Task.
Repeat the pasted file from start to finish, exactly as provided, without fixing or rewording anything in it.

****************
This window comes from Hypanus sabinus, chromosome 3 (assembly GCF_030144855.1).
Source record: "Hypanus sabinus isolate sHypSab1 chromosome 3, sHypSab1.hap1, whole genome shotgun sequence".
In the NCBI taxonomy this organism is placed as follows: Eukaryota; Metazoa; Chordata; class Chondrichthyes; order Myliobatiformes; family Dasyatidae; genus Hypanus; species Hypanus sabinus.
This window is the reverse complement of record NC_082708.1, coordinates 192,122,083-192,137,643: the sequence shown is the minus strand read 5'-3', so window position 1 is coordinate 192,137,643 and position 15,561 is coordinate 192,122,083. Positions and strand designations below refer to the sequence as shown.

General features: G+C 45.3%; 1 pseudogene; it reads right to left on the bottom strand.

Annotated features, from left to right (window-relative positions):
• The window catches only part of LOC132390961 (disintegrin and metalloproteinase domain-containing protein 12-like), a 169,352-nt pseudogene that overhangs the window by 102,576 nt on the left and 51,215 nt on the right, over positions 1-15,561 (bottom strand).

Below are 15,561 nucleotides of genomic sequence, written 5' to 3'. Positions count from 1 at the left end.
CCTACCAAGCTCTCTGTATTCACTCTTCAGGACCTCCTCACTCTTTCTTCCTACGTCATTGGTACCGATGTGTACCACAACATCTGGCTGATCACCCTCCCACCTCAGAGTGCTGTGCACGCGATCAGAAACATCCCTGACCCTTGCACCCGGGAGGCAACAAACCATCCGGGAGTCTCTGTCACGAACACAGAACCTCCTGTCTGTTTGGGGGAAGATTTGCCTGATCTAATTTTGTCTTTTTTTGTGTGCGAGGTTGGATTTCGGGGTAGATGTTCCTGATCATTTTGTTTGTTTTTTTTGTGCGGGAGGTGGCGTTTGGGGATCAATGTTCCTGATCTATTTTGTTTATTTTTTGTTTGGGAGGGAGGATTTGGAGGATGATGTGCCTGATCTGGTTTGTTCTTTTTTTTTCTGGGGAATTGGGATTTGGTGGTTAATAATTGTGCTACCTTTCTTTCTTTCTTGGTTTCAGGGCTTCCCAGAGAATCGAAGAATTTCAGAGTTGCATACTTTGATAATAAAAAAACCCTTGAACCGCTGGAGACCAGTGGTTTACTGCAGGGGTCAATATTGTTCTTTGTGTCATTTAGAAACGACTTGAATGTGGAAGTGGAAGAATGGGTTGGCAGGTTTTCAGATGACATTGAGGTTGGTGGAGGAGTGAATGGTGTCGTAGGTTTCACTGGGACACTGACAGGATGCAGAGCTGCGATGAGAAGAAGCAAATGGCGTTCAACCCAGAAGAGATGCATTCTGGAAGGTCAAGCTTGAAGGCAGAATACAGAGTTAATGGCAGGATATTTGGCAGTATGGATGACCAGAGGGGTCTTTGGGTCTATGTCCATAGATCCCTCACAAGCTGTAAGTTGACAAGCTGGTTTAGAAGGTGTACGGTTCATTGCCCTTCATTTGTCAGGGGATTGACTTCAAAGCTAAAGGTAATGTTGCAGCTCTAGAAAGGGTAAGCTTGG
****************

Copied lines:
This window comes from Hypanus sabinus, chromosome 3 (assembly GCF_030144855.1).
Source record: "Hypanus sabinus isolate sHypSab1 chromosome 3, sHypSab1.hap1, whole genome shotgun sequence".
In the NCBI taxonomy this organism is placed as follows: Eukaryota; Metazoa; Chordata; class Chondrichthyes; order Myliobatiformes; family Dasyatidae; genus Hypanus; species Hypanus sabinus.
This window is the reverse complement of record NC_082708.1, coordinates 192,122,083-192,137,643: the sequence shown is the minus strand read 5'-3', so window position 1 is coordinate 192,137,643 and position 15,561 is coordinate 192,122,083. Positions and strand designations below refer to the sequence as shown.

General features: G+C 45.3%; 1 pseudogene; it reads right to left on the bottom strand.

Annotated features, from left to right (window-relative positions):
• The window catches only part of LOC132390961 (disintegrin and metalloproteinase domain-containing protein 12-like), a 169,352-nt pseudogene that overhangs the window by 102,576 nt on the left and 51,215 nt on the right, over positions 1-15,561 (bottom strand).

Below are 15,561 nucleotides of genomic sequence, written 5' to 3'. Positions count from 1 at the left end.
CCTACCAAGCTCTCTGTATTCACTCTTCAGGACCTCCTCACTCTTTCTTCCTACGTCATTGGTACCGATGTGTACCACAACATCTGGCTGATCACCCTCCCACCTCAGAGTGCTGTGCACGCGATCAGAAACATCCCTGACCCTTGCACCCGGGAGGCAACAAACCATCCGGGAGTCTCTGTCACGAACACAGAACCTCCTGTCTGTTTGGGGGAAGATTTGCCTGATCTAATTTTGTCTTTTTTTGTGTGCGAGGTTGGATTTCGGGGTAGATGTTCCTGATCATTTTGTTTGTTTTTTTTGTGCGGGAGGTGGCGTTTGGGGATCAATGTTCCTGATCTATTTTGTTTATTTTTTGTTTGGGAGGGAGGATTTGGAGGATGATGTGCCTGATCTGGTTTGTTCTTTTTTTTTCTGGGGAATTGGGATTTGGTGGTTAATAATTGTGCTACCTTTCTTTCTTTCTTGGTTTCAGGGCTTCCCAGAGAATCGAAGAATTTCAGAGTTGCATACTTTGATAATAAAAAAACCCTTGAACCGCTGGAGACCAGTGGTTTACTGCAGGGGTCAATATTGTTCTTTGTGTCATTTAGAAACGACTTGAATGTGGAAGTGGAAGAATGGGTTGGCAGGTTTTCAGATGACATTGAGGTTGGTGGAGGAGTGAATGGTGTCGTAGGTTTCACTGGGACACTGACAGGATGCAGAGCTGCGATGAGAAGAAGCAAATGGCGTTCAACCCAGAAGAGATGCATTCTGGAAGGTCAAGCTTGAAGGCAGAATACAGAGTTAATGGCAGGATATTTGGCAGTATGGATGACCAGAGGGGTCTTTGGGTCTATGTCCATAGATCCCTCACAAGCTGTAAGTTGACAAGCTGGTTTAGAAGGTGTACGGTTCATTGCCCTTCATTTGTCAGGGGATTGACTTCAAAGCTAAAGGTAATGTTGCAGCTCTAGAAAGGGTAAGCTTGG